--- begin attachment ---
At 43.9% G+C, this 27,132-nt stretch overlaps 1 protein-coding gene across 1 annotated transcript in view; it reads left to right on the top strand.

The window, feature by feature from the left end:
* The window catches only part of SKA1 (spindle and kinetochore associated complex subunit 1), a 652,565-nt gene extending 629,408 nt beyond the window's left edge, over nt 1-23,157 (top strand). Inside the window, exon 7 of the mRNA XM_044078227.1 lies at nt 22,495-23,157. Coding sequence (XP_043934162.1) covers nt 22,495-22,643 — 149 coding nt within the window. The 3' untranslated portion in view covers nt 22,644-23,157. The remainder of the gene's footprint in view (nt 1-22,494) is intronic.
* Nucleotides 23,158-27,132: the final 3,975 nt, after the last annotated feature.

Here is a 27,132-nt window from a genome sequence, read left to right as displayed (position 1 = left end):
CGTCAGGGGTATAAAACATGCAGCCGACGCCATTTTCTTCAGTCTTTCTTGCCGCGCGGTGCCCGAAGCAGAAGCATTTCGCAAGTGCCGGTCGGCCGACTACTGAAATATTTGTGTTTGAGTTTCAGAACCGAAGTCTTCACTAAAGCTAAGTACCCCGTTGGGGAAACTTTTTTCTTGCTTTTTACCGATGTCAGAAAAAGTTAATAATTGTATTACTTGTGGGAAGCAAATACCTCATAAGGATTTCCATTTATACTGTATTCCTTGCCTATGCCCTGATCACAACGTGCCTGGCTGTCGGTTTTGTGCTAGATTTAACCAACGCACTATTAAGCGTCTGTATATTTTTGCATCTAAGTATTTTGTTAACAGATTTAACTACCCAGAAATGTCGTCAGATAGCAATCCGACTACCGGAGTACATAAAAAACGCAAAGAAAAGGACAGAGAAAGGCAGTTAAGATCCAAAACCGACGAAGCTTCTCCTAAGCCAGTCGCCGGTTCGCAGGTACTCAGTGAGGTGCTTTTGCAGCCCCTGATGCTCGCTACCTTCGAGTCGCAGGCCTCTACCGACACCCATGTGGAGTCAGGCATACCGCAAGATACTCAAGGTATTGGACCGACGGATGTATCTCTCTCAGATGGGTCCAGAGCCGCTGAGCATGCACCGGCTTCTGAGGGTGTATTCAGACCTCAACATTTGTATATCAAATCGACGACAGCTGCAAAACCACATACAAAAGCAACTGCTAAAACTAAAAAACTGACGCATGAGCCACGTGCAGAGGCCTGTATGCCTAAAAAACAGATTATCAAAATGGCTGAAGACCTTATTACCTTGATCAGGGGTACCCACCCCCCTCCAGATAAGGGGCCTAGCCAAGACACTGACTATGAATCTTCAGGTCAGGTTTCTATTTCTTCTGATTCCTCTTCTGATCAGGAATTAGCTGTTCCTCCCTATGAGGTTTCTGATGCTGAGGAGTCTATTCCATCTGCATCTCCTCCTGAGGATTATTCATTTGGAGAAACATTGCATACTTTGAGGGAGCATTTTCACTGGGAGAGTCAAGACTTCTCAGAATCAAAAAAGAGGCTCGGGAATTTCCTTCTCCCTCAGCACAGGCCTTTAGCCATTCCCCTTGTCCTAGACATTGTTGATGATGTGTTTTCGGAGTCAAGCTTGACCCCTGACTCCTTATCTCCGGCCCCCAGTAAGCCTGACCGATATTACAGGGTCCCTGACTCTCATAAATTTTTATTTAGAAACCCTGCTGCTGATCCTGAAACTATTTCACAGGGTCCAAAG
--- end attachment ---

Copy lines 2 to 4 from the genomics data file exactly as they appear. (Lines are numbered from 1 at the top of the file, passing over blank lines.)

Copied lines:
The window, feature by feature from the left end:
* The window catches only part of SKA1 (spindle and kinetochore associated complex subunit 1), a 652,565-nt gene extending 629,408 nt beyond the window's left edge, over nt 1-23,157 (top strand). Inside the window, exon 7 of the mRNA XM_044078227.1 lies at nt 22,495-23,157. Coding sequence (XP_043934162.1) covers nt 22,495-22,643 — 149 coding nt within the window. The 3' untranslated portion in view covers nt 22,644-23,157. The remainder of the gene's footprint in view (nt 1-22,494) is intronic.
* Nucleotides 23,158-27,132: the final 3,975 nt, after the last annotated feature.